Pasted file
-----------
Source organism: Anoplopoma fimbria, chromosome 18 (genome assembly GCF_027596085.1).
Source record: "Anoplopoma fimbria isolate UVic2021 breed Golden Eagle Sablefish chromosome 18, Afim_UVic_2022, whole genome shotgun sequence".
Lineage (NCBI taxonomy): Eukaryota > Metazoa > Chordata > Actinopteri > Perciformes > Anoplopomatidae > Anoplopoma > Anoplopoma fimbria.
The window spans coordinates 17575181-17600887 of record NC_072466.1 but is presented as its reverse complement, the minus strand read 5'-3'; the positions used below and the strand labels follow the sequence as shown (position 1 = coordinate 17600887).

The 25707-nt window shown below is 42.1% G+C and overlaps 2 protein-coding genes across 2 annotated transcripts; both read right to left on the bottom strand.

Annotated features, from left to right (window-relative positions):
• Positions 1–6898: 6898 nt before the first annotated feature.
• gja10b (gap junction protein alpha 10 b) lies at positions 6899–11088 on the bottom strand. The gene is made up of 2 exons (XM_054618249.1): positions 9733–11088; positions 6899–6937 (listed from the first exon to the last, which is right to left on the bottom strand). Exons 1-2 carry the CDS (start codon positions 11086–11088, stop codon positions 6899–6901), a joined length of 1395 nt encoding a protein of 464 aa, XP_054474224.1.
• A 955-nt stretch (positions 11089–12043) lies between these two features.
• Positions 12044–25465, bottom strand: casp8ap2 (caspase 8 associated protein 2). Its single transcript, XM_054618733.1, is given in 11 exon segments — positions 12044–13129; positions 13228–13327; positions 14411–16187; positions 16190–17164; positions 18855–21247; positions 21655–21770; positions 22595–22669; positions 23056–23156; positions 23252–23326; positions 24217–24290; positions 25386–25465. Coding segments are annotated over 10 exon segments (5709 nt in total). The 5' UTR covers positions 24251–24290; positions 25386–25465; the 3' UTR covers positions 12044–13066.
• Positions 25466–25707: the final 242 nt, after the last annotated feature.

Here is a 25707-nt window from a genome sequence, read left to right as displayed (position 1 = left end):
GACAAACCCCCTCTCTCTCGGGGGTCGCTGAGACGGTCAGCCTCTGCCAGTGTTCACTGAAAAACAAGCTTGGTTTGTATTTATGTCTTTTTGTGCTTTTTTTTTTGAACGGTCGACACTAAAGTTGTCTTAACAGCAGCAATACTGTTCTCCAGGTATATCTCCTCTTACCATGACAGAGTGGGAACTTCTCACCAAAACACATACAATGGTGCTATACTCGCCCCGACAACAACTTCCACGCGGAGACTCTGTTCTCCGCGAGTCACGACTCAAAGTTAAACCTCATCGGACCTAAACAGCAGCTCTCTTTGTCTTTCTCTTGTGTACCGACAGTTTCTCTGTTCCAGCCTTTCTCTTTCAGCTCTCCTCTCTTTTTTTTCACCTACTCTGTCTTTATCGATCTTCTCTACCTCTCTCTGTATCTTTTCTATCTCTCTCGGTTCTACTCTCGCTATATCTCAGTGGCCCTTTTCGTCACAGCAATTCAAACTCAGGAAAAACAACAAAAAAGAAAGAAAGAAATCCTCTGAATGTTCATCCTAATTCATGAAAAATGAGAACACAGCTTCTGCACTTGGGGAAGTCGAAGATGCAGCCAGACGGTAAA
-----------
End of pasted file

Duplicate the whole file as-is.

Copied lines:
Source organism: Anoplopoma fimbria, chromosome 18 (genome assembly GCF_027596085.1).
Source record: "Anoplopoma fimbria isolate UVic2021 breed Golden Eagle Sablefish chromosome 18, Afim_UVic_2022, whole genome shotgun sequence".
Lineage (NCBI taxonomy): Eukaryota > Metazoa > Chordata > Actinopteri > Perciformes > Anoplopomatidae > Anoplopoma > Anoplopoma fimbria.
The window spans coordinates 17575181-17600887 of record NC_072466.1 but is presented as its reverse complement, the minus strand read 5'-3'; the positions used below and the strand labels follow the sequence as shown (position 1 = coordinate 17600887).

The 25707-nt window shown below is 42.1% G+C and overlaps 2 protein-coding genes across 2 annotated transcripts; both read right to left on the bottom strand.

Annotated features, from left to right (window-relative positions):
• Positions 1–6898: 6898 nt before the first annotated feature.
• gja10b (gap junction protein alpha 10 b) lies at positions 6899–11088 on the bottom strand. The gene is made up of 2 exons (XM_054618249.1): positions 9733–11088; positions 6899–6937 (listed from the first exon to the last, which is right to left on the bottom strand). Exons 1-2 carry the CDS (start codon positions 11086–11088, stop codon positions 6899–6901), a joined length of 1395 nt encoding a protein of 464 aa, XP_054474224.1.
• A 955-nt stretch (positions 11089–12043) lies between these two features.
• Positions 12044–25465, bottom strand: casp8ap2 (caspase 8 associated protein 2). Its single transcript, XM_054618733.1, is given in 11 exon segments — positions 12044–13129; positions 13228–13327; positions 14411–16187; positions 16190–17164; positions 18855–21247; positions 21655–21770; positions 22595–22669; positions 23056–23156; positions 23252–23326; positions 24217–24290; positions 25386–25465. Coding segments are annotated over 10 exon segments (5709 nt in total). The 5' UTR covers positions 24251–24290; positions 25386–25465; the 3' UTR covers positions 12044–13066.
• Positions 25466–25707: the final 242 nt, after the last annotated feature.

Here is a 25707-nt window from a genome sequence, read left to right as displayed (position 1 = left end):
GACAAACCCCCTCTCTCTCGGGGGTCGCTGAGACGGTCAGCCTCTGCCAGTGTTCACTGAAAAACAAGCTTGGTTTGTATTTATGTCTTTTTGTGCTTTTTTTTTTGAACGGTCGACACTAAAGTTGTCTTAACAGCAGCAATACTGTTCTCCAGGTATATCTCCTCTTACCATGACAGAGTGGGAACTTCTCACCAAAACACATACAATGGTGCTATACTCGCCCCGACAACAACTTCCACGCGGAGACTCTGTTCTCCGCGAGTCACGACTCAAAGTTAAACCTCATCGGACCTAAACAGCAGCTCTCTTTGTCTTTCTCTTGTGTACCGACAGTTTCTCTGTTCCAGCCTTTCTCTTTCAGCTCTCCTCTCTTTTTTTTCACCTACTCTGTCTTTATCGATCTTCTCTACCTCTCTCTGTATCTTTTCTATCTCTCTCGGTTCTACTCTCGCTATATCTCAGTGGCCCTTTTCGTCACAGCAATTCAAACTCAGGAAAAACAACAAAAAAGAAAGAAAGAAATCCTCTGAATGTTCATCCTAATTCATGAAAAATGAGAACACAGCTTCTGCACTTGGGGAAGTCGAAGATGCAGCCAGACGGTAAA